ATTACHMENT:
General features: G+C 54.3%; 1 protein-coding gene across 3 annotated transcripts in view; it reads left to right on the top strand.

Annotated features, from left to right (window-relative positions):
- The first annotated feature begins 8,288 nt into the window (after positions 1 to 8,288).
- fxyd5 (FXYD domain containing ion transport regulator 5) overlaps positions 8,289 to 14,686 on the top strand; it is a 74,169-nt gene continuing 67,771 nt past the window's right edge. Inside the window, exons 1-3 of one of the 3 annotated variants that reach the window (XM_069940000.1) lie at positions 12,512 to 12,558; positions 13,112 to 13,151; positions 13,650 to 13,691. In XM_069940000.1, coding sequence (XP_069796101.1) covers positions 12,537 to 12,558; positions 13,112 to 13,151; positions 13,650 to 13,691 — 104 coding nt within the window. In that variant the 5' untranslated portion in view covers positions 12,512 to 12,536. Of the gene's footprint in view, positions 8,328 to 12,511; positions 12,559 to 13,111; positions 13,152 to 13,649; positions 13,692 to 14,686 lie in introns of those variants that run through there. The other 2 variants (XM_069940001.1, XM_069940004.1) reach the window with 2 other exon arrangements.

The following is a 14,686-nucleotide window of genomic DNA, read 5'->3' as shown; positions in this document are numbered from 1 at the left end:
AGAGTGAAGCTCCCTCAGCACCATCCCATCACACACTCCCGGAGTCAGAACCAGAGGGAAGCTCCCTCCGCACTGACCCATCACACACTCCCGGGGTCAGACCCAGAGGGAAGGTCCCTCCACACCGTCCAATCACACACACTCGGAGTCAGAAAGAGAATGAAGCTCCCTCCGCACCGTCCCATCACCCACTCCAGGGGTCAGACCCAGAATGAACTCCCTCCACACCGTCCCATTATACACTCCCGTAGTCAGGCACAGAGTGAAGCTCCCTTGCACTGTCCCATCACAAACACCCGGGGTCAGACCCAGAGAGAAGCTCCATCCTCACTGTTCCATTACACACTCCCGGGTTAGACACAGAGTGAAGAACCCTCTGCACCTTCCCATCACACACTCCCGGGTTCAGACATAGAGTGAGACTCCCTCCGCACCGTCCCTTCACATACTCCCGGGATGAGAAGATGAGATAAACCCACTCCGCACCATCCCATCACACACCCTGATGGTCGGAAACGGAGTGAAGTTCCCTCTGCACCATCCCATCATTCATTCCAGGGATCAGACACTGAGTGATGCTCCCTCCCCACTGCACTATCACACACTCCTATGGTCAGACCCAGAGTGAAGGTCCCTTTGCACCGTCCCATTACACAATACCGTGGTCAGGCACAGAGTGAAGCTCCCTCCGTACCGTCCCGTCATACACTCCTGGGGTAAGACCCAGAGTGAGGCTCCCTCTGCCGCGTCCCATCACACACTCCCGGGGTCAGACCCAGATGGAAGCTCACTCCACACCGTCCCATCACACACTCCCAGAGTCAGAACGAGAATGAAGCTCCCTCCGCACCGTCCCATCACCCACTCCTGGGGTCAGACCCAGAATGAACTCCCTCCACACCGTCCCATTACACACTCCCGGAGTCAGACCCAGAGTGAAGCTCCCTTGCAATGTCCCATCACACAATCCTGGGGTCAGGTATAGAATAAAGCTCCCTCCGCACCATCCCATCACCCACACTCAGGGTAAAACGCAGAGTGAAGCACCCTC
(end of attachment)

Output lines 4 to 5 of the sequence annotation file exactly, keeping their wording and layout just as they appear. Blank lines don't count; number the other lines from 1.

- fxyd5 (FXYD domain containing ion transport regulator 5) overlaps positions 8,289 to 14,686 on the top strand; it is a 74,169-nt gene continuing 67,771 nt past the window's right edge. Inside the window, exons 1-3 of one of the 3 annotated variants that reach the window (XM_069940000.1) lie at positions 12,512 to 12,558; positions 13,112 to 13,151; positions 13,650 to 13,691. In XM_069940000.1, coding sequence (XP_069796101.1) covers positions 12,537 to 12,558; positions 13,112 to 13,151; positions 13,650 to 13,691 — 104 coding nt within the window. In that variant the 5' untranslated portion in view covers positions 12,512 to 12,536. Of the gene's footprint in view, positions 8,328 to 12,511; positions 12,559 to 13,111; positions 13,152 to 13,649; positions 13,692 to 14,686 lie in introns of those variants that run through there. The other 2 variants (XM_069940001.1, XM_069940004.1) reach the window with 2 other exon arrangements.

The following is a 14,686-nucleotide window of genomic DNA, read 5'->3' as shown; positions in this document are numbered from 1 at the left end: